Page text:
Today we feature the next organization in our assistance dogs series and today we welcome Support Dogs who are based in Sheffield UK and who train seizure alert dogs for people with epilepsy.
1. Firstly, please introduce yourself and tell us the name of your organization and where you are based? We are Support Dogs, a registered charity, based in the city of Sheffield in Yorkshire, in the north of England.
2. What does your organization do? Support Dogs is the only organisation in the UK to train seizure alert dogs for people with epilepsy. We are dedicated to improving the quality of life for people with other physical disabilities, and children with autism, by training dogs to act as efficient and safe assistants.
3. How long have you been in the service dog field? Support Dogs was formed in 1992 with the first animals being trained the following year.
4. How do you know which breeds of dogs will be a good fit for you, and how are individual dogs selected? Our dogs vary widely, in both breed and size – from little Jack Russell terriers to large St. Bernards! The only unsuitable dogs tend to be the guarding breeds or those with a strong tendency to chase.
5. In line with the question above can you tell us more about the personal training the dogs receive? To qualify as a seizure alert or autism assistance dog requires the successful completion of 16 weeks intensive training at our Centre. They are then taken to the giant Meadowhall shopping centre in Sheffield for a public access test. Over the course of 20-30 minutes they are expected to walk to heel with their owner, stop and sit on command, pick up a dropped lead, and pass a six feet recall test. They are checked on their use of lifts and are monitored for their reaction to being greeted by a number of strangers such as adults, children, people in uniform and someone in a wheelchair. They are finally taken to a café where food is dropped nearby (or, on one miscued occasion, actually ON the dog) and the animal is expected not to attempt to eat it – even if draped in roast chicken!
6. Once a dog is matched with a person, does that person also need to go through a training or induction period? Once someone qualifies for a Support Dog we bring them to the Centre to meet one or two animals that we think might be suitable. Once a match has been made seizure alert and autism assistance dogs undergo a further six months training with their owner. Training to become a disability assistance dog takes place at the Centre and in the owner’s home.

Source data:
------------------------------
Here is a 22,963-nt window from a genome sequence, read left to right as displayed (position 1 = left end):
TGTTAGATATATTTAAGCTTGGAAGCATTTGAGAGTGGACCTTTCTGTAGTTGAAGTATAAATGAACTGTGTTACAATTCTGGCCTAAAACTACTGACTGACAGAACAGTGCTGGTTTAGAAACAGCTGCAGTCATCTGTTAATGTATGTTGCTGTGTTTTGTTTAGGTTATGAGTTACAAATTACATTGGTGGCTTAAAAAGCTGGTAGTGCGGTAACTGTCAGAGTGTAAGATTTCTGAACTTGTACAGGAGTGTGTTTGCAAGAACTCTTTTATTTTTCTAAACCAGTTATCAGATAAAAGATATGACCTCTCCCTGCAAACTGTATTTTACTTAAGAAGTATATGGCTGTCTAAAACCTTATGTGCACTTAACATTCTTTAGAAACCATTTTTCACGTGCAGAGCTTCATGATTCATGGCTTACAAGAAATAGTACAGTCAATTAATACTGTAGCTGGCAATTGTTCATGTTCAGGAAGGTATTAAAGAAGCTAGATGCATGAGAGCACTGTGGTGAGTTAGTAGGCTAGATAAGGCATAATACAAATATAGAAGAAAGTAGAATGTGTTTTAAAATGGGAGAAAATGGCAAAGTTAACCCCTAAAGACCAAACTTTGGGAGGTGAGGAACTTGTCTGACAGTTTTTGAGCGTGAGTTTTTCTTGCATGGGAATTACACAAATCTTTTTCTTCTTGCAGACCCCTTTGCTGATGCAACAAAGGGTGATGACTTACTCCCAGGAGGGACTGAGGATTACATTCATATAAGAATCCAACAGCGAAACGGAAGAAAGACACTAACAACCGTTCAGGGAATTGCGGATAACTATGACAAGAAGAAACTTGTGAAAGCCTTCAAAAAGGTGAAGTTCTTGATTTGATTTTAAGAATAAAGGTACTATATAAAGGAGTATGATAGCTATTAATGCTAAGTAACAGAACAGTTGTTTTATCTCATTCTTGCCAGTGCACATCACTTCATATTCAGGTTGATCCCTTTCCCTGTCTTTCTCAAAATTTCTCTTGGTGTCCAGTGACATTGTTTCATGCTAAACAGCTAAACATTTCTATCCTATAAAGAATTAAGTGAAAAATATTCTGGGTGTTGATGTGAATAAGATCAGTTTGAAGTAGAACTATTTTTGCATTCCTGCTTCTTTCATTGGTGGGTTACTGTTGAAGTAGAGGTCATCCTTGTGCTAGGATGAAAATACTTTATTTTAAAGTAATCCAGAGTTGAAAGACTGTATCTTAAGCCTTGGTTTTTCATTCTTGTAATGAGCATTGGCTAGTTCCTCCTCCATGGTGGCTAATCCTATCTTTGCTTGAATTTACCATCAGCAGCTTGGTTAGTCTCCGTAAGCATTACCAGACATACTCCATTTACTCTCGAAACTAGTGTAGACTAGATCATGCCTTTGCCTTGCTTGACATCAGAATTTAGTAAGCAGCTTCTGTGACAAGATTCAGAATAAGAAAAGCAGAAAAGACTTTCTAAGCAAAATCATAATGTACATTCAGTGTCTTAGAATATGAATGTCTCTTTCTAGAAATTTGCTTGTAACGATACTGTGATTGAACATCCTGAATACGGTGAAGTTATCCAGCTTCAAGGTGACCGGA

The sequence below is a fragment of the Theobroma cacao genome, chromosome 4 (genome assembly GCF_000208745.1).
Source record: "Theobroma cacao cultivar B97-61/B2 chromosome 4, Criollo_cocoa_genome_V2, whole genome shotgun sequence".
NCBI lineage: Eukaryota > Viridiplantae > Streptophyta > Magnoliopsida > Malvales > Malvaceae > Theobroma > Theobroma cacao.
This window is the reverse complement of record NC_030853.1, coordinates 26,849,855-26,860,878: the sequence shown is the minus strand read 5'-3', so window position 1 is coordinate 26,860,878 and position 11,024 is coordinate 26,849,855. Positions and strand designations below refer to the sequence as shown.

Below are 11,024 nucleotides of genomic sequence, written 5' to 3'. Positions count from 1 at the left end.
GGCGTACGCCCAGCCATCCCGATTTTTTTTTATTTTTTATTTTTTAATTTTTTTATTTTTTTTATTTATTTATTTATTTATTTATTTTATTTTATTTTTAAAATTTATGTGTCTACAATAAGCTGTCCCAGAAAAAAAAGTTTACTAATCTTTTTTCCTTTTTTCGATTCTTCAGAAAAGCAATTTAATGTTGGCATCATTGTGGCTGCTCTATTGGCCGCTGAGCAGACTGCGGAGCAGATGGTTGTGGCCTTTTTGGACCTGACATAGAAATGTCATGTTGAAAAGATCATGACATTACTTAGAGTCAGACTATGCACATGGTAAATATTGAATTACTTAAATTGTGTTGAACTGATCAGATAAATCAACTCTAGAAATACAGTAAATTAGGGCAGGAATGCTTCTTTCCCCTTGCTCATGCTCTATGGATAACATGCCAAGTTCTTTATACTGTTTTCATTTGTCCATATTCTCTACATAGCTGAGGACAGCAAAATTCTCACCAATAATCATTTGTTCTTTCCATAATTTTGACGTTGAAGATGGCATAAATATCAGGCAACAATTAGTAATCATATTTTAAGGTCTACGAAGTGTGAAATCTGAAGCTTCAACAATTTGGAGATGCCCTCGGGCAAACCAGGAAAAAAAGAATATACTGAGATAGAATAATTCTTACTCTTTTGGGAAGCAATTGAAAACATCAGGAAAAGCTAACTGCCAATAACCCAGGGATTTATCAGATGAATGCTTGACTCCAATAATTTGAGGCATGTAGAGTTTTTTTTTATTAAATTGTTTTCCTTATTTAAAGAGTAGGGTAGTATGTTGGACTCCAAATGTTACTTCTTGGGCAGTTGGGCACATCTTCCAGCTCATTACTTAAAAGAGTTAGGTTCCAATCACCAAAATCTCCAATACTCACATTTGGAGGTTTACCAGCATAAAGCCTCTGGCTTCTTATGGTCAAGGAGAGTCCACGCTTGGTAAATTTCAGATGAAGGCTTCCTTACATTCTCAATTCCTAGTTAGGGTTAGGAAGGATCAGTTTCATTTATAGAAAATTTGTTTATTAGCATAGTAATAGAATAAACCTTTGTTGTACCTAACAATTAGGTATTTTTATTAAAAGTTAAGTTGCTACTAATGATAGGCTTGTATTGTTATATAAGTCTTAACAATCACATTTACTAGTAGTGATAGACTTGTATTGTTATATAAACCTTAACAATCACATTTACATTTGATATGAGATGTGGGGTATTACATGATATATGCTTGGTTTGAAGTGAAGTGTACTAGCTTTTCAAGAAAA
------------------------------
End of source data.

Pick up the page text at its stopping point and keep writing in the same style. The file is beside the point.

7. If someone wishes to support or otherwise become involved with your organization, how do they do it? Also, is there anything they can do on a practical level or maybe to help with fundraising? Every dog costs approximately twelve thousand pounds ($18,800) to train and we receive no public funding – everything we do we have to raise the funds to pay for. Volunteers to help out in the office, and at our events, are always welcome as are one off donations, however small, from people who would like to help. Contact us via the email link on our website (see below) and we will do the rest!
8. As this is Pet Hooligans, where we celebrate everything about pets, including their occasional naughtiness, do the support dogs ever get into any mischief or is there something very endearing about their characters that you can tell us about? Our dogs are very well trained and once they put on the Support Dogs vest they know they are working and are exceptionally well behaved. But when that vest comes off they can act like any other dog, since many of the dogs we use are Labradors…well, everybody knows a lab is permanently peckish! One such dog, Paddy a black lab, had come to us in a career change from being a guide dog to becoming a disability assistance dog. But Paddy was a real quick learner. On his first night with his foster carers he watched as they disposed of food scraps in a waste bin operated by a foot pedal. He was so excited at his discovery he didn’t even wait until the humans were no longer around – he shot over to the bin, used his paw to pop the lid and stuck his head in to get the food!
9. Can you give us an example of a very special bond between a support dog and their human partner, and describe how the dog enriched that person’s life? We have just successfully trained the first dual disability dog in the UK! Hetty, a two-year-old black Labrador cross, first trained as a guide dog before being trained as a seizure alert dog. Her owner Tony Brown-Griffin, who lives in Tunbridge Wells, Kent, is registered blind and is also prone to severe epileptic seizures. The partnership successfully completed training in November 2011.
“Hetty is phenomenal dog, I could never have imagined how good she could be,” said Tony. “Not only does she help guide me but she is always on the watch out for symptoms of a seizure. If it is a minor seizure she will come to a half and sit, but at an angle, not straight like she normally does. But if it is a major event, she will warn me by putting her chin on my knee or pawing at me. This gives me time to get to a place of safety.”
10. Finally, if people want to learn more about your organization may we have your web address, Facebook page or Twitter profile where they can find out more? Find out more from our website www.support-dogs.org.uk ; we’re on Facebook – supportdogsuk1 or follow us on Twitter supportdogsuk